After I emptied the mail crate and returned it to the mailroom, I went out for a cup of celebratory latte. Now, I think I'm going to sit on my chair and read something, before I start the rest of my day.

Anybody else have a triumph? You can confess your mess, but you can also trumpet your triumph.

Wednesday, May 31, 2006

Love My Tickler

It's not what you think....
I'm talking about a filing system...!!!

Tip Seven: Lots of people like the calendars built into their computers. I have not gotten used to that yet. I'm using a cruder system, but it is one that I works for me, at least so far. I set up a two tickler files. One is on my computer and the other is in my desk drawer. It is a essentially a reminder system with documentation attached.

The one in my computer system is part of my email program.
I set up a series of folders and sub-folders.

The main folder is called Tickler
The subfolders are labeled like this: &01Tickler, &02Tickler, etc. through 31, one for each day of the month. I also have 01January, 02February, one for each month. You have to label them like this because the & keeps the days together and because it is a symbol, the computer alphabetizes the symbols first. You have to use 01, 02, because otherwise the computer will line it up, 1, 10, 11, 12, etc., so presumably, you'd have January, October, November and December, before February, March and April.

When an email pertaining to something that must happen on a particular day, I simply drag it into the proper day's folder. If it is for a day in a future month, I will drag it into that month.
The last day of the month is key. That's the day that I have to open the next month's folder and distribute the material into days for the upcoming month. Also, obviously, if you are checking your email on June 10, and something comes in for July 6, you can drag it directly into the &06Tickler folder, since June 6 has already passed.

I have a similar set of files in my desk drawer. I also write personal notes and reminders on scrap paper and jam them in to a particular day. I can also write an email to myself and shift it into a day.

Newsrooms have long used tickler files, but usually editors maintained them, not regular peons such as myself. But David Allen's book "Getting Things Done" reminded me of the files and I decided to try them out.

I love my ticklers because papers no longer sit on my desk as a "reminder" for action. Of course, you can't be reminded when they are buried under loads of similar "reminders."

I have been training myself to look at the files regularly, particularly on Friday when I need to organize the next week's work. Give the ticklers a shot and let me know how it goes. I just like the idea of ticklers. Cheers me up when I'm organizing my desk.

Wednesday, May 24, 2006

New Bosses. Old Emails.

Yesterday all my systems collapsed. I had been doing my best to keep my emails to 240 and my desk clear, but yesterday it just didn't work. Everything built up to a big crescendo yesterday.

All morning long we were waiting to hear if our newspaper would be bought and by whom. All of us were in a tither, writing and writing, reporting, trying to learn a little bit about our investors. Naturally, everyone was on edge.

Then, of course, everything happened right on deadline.

If our new owners, who are some local business people, want to own a newspaper, they've got to learn not to push their news right up to the deadline.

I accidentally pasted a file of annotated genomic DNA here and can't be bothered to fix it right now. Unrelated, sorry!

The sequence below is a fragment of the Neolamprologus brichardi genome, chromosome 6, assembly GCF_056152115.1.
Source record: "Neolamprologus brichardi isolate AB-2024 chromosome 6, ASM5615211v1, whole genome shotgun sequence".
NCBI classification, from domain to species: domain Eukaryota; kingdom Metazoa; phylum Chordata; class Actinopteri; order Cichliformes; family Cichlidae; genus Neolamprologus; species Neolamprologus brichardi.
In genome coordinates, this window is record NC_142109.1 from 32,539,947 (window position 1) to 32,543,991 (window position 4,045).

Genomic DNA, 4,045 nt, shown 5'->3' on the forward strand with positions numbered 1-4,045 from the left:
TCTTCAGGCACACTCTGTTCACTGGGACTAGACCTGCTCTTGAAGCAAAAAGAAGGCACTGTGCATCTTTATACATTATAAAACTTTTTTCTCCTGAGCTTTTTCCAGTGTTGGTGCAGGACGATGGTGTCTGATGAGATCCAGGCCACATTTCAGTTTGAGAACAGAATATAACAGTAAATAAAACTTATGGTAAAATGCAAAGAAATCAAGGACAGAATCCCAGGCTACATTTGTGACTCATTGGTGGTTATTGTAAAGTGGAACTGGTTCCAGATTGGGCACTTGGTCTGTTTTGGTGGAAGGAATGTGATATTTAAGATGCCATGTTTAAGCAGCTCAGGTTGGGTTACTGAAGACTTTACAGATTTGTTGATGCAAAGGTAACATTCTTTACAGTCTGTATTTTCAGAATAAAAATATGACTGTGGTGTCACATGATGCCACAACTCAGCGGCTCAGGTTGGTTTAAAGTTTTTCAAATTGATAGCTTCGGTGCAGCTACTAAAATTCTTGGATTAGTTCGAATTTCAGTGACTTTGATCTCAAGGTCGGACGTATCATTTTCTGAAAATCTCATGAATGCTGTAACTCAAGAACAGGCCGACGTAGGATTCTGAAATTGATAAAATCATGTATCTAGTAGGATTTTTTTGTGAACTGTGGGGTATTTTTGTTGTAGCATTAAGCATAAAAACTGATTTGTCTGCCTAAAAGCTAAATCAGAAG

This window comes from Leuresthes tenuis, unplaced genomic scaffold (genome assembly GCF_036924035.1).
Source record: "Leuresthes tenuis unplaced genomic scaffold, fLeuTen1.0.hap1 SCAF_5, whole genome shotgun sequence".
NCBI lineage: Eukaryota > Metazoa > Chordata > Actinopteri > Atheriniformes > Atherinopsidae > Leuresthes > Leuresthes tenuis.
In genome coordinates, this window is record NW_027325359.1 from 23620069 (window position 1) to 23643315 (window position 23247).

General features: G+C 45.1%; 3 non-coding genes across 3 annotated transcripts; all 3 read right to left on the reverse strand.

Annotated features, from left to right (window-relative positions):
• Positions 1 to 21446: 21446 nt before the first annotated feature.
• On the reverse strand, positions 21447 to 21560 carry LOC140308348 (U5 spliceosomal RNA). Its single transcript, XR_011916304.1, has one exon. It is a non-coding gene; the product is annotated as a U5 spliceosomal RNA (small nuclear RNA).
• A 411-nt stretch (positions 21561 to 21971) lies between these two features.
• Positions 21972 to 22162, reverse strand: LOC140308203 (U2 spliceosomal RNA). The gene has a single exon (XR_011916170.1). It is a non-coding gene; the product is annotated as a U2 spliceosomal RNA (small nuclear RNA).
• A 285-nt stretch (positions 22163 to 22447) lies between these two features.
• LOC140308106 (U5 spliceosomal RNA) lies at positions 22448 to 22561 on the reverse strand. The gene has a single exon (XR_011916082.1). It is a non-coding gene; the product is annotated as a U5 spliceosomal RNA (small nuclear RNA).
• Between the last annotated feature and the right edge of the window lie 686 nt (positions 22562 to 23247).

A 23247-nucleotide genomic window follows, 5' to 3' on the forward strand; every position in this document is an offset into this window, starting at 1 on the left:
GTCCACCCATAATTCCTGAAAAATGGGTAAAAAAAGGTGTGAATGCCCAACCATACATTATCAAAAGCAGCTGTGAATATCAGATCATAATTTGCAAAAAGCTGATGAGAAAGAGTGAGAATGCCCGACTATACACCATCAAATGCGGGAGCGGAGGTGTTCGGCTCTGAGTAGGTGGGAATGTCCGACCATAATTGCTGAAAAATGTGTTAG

So it was completely frantic from about 4:30 to 8 p.m., what with them giving speeches and us trying to write, edit and gossip. Then at about 7 p.m., I learned about warrants being issued for arrest of some union machinists -- a story I had been following. So that had to be written. When it was all done, my email was up to about 280 and I said, forget it, I'm going home. That was enough.

Now, today, I'll get it back down. I guess getting a new boss (or set of bosses) is a good enough excuse to let email drop.

But I'm feeling more hopeful. The whole time that we've been in this anxious process of being sold, I think I just responded by cleaning my desk. Maybe, I wanted to feel in control of something. I was definitely worried about losing my job, especially since I've been here at The Inquirer for so long (nearly 24 years). At the same time, I was falling in love all over again with being a reporter.

I'll blog again next Wednesday. I'm trying to blog on Mondays and Wednesdays, but last week I was off running a church trip and being a chaperone for Central High School's science fair. (I thought I'd have quality time with my teenage son. Hah!)

Now to attack those emails....

Monday, May 08, 2006

Russell Cooke's plan

When I first started doing this organizing series, one of my colleagues wrote to me about his organizational practices. Russell Cooke, who is an editorial writer for The Inquirer, is far more adept than I am in using the computer as an organizing tool.

Russell uses his Microsoft Outlook Contacts program as more than just a telephone listing. He also uses it as a mini-file cabinet, by making liberal use of the notes section. For example, he has a contact for "Travel Plans." In that section, he keeps names and phone numbers for travel agents, travel websites and anything else he needs to book a trip. He has one for his doctors.

He also uses Microsoft Word as a running notebook, keeping all names and phone numbers as he goes, but also writing many key words. Because Microsoft Word is searchable, this acts as a de-facto phone list, and also allows him to find people even if he can't remember their names, titles or jobs.

Wednesday, May 03, 2006

The Two Minute Rule

Today something is happening here at the Inquirer that strikes me as kind of a joke. We have Brown Bag sessions here at work in which reporters and editors who have developed expertise in certain subjects talk, very informally, about what they do and how they do it.